The colour red gets attention. It is the primal colour of fire, evoking passion, vitality and celebration in many cultures. If you wish you could capture those rich autumn shades but think you don't have the room, you're in luck. Hot reds, lush oranges and zesty yellows of autumn trees can be found in shrubs and climbers. Many are perfect as focal points in a small courtyard, or as eyecatching colour to liven up a border garden.
Vines and creepers
Boston ivy is easily recognised for its magnificent autumn colour at a couple of Auckland locations - the Zoo in Western Springs and the Northern Club on Princes St.
I regularly drive past the zoo, which is surrounded by a stone wall, much of it covered in Boston ivy, Parthenocissus tricuspidata. I hardly notice the green summer foliage rambling over the wall but, in autumn, its fiery tones are a standout.
The leafy, romantic appeal of the historic Northern Club, near Auckland University, is a visual feast all year. The ivy covering the building gives seasonal interest to passersby, and is a showstopper in autumn.
Boston ivy, which is related to the grape and is from the Vitaceae family, doesn't require specially built structures to grow up. Grape vines require support for their tendrils to latch on to, but Boston ivy secretes calcium carbonate through little discs so the vine can adhere to bare wall. More concrete or stone structures could be covered with this wonderful plant to beautify the city, help absorb CO2 and cool buildings in summer. But it does need annual maintenance to keep it away from joinery and gutters.
When removing Boston ivy or Virginia creeper, cut and let die back first then the discs will come away which makes it easier on the wall surface. English ivy attaches itself with sticky roots and should be avoided on buildings.
Short on space?
Sometimes confused with Boston ivy, which has a simple palmate leaf with three lobes, Virginia creeper, Parthenocissus quinquefolia, is the same genus but has five leaflets. It is also a rampant creeper that would be a handful in most backyards. Fortunately, the Chinese Virginia creeper, Parthenocissus henryana, is a more manageable variety to grow at home.
Related vines suitable for smaller spaces include the ornamental Amur grape Vitis amurensis, whose foliage turns scarlet, and Vitis vinifera 'Purpurea', which turns a burgundy hue. These have tendrils so need a suitable structure to grow on.
Compact trees and shrubs
The Japanese maple, Acer palmatum, provides some of the best autumn colour with its claret tones.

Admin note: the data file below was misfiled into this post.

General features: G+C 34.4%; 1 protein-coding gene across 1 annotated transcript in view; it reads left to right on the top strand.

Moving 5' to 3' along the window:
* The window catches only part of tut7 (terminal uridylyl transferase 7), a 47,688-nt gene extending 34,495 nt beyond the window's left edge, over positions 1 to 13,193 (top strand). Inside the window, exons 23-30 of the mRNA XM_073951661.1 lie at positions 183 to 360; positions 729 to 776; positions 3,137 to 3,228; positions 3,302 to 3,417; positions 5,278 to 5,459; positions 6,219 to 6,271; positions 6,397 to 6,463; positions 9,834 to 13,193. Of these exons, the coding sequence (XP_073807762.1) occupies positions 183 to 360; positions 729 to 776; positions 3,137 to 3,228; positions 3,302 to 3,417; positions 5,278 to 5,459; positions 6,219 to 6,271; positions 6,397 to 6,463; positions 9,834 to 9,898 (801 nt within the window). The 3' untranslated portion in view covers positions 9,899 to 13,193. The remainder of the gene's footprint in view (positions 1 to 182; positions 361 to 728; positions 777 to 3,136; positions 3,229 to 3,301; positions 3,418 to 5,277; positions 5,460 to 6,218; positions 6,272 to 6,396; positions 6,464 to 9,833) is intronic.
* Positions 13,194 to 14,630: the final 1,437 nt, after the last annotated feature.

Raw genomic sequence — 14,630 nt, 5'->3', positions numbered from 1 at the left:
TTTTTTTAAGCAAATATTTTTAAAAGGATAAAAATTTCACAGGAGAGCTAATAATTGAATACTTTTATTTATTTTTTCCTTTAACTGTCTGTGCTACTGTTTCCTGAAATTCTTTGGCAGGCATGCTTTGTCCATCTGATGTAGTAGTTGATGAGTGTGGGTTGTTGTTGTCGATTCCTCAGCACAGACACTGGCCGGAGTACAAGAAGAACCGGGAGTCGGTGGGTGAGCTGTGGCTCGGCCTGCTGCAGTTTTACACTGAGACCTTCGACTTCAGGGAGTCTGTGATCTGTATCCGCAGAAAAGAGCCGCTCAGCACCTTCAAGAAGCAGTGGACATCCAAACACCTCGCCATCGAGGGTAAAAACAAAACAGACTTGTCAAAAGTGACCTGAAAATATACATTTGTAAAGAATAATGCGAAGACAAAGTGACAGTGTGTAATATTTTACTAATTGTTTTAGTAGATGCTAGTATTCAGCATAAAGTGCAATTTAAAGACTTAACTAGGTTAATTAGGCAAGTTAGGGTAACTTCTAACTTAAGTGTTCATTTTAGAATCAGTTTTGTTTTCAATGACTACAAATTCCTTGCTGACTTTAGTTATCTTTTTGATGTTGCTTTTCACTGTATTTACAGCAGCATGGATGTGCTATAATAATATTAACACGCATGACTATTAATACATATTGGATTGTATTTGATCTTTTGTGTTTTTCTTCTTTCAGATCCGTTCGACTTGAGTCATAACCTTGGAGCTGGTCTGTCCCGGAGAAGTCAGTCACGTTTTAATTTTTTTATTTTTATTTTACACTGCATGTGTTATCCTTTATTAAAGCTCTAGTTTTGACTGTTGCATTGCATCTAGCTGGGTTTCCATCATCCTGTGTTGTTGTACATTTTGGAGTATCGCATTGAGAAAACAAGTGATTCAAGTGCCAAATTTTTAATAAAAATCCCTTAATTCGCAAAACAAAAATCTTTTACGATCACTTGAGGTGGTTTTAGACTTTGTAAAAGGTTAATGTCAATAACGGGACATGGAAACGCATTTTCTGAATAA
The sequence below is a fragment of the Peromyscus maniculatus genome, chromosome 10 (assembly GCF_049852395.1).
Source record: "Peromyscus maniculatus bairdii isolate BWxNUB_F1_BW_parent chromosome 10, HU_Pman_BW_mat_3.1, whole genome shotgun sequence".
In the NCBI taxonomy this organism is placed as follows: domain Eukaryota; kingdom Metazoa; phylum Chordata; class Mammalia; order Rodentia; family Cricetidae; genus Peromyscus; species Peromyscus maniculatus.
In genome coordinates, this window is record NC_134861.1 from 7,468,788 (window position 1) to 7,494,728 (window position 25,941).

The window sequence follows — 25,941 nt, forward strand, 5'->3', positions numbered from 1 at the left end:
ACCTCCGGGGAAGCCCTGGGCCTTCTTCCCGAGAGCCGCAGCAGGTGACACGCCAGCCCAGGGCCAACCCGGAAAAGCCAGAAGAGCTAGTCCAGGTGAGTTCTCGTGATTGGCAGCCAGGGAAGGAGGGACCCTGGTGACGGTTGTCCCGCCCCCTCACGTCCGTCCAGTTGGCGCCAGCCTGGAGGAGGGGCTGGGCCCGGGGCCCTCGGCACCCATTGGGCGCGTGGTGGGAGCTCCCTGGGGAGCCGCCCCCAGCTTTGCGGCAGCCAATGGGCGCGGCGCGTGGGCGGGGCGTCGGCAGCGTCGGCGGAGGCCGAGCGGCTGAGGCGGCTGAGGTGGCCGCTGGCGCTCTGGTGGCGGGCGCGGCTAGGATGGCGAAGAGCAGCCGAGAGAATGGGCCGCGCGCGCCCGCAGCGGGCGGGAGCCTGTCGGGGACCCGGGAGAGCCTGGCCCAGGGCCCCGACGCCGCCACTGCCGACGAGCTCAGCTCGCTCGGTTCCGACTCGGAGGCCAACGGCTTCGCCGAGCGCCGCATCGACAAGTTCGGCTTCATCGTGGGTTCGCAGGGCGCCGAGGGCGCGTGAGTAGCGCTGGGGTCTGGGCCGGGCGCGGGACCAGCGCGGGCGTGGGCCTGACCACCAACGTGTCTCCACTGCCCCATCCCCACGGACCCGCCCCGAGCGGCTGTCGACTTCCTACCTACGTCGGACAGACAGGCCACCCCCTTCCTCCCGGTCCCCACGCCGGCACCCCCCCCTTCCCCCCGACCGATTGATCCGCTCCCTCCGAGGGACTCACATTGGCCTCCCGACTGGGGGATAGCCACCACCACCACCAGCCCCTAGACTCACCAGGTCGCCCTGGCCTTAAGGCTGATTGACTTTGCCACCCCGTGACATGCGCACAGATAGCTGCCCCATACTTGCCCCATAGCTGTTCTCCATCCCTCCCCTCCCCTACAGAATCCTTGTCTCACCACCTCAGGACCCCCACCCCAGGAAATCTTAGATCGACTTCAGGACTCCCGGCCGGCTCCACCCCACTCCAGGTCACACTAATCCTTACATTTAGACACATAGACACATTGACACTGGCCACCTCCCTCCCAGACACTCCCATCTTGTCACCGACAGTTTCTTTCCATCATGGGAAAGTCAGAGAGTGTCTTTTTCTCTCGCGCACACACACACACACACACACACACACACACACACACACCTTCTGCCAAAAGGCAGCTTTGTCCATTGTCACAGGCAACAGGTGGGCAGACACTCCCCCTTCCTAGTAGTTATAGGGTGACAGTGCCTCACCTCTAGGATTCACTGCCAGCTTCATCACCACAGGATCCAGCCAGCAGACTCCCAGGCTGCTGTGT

This timeless classic is an airy, delicate tree with paper-thin leaves. Plant to capture shafts of afternoon light between buildings, or near an inky-black reflection pool.
Acer palmatum Sango-Kaku (also known as Acer Senkaki) has green leaves that turn yellow in autumn. When these fall, beautiful red bark is revealed. Some smaller maple cultivars can be grown in large pots, and a few have red-toned foliage all year round.
Other small trees with standout autumn foliage include witchhazel (Hamamelis), red vein Enkianthus, azalea Pavlova and Viburnum plicatum 'Mariesii'.
NZ native colour?
Few New Zealand natives are deciduous, consequently we don't get autumn colour in our forests. But some native plants provide colour interest year-round. Horopito, Pseudowintera colorata, has mottled greenish-red leaves that become redder in full sun. New growth in spring is bright red. This shrub will liven up a border garden and can be trimmed to a small hedge. Horopito is a Rongoa plant (Maori medicinal) and a culinary herb that adds a peppery flavour to food. Other compact autumn-hued natives include cultivars of Lophomyrtus, Pittosporum, Coprosma, Phormium (Flax) and Dodonaea (Akeake).
Rosehips come in an array of shapes, sizes and colours from golden yellow to rich orange to dark red. Rugosa roses produce the fattest, juiciest-looking red hips. These are rich in vitamin C and make the best jellies, syrups and teas. A cluster of rosehips in a vase is a pretty way to bring autumn colour indoors.
Other autumn-fruiting beauties include non-astringent persimmon Fuyu. This elegant low-growing tree's orange fruit are followed by red foliage.
Chilean guava is a compact shrub that can be shaped into a low hedge or topiary. The fragrant red berries are tasty at this time of year, and the plant is a decorative, useful addition to a small garden.
• Next week: Inspirational places to visit for autumn colour.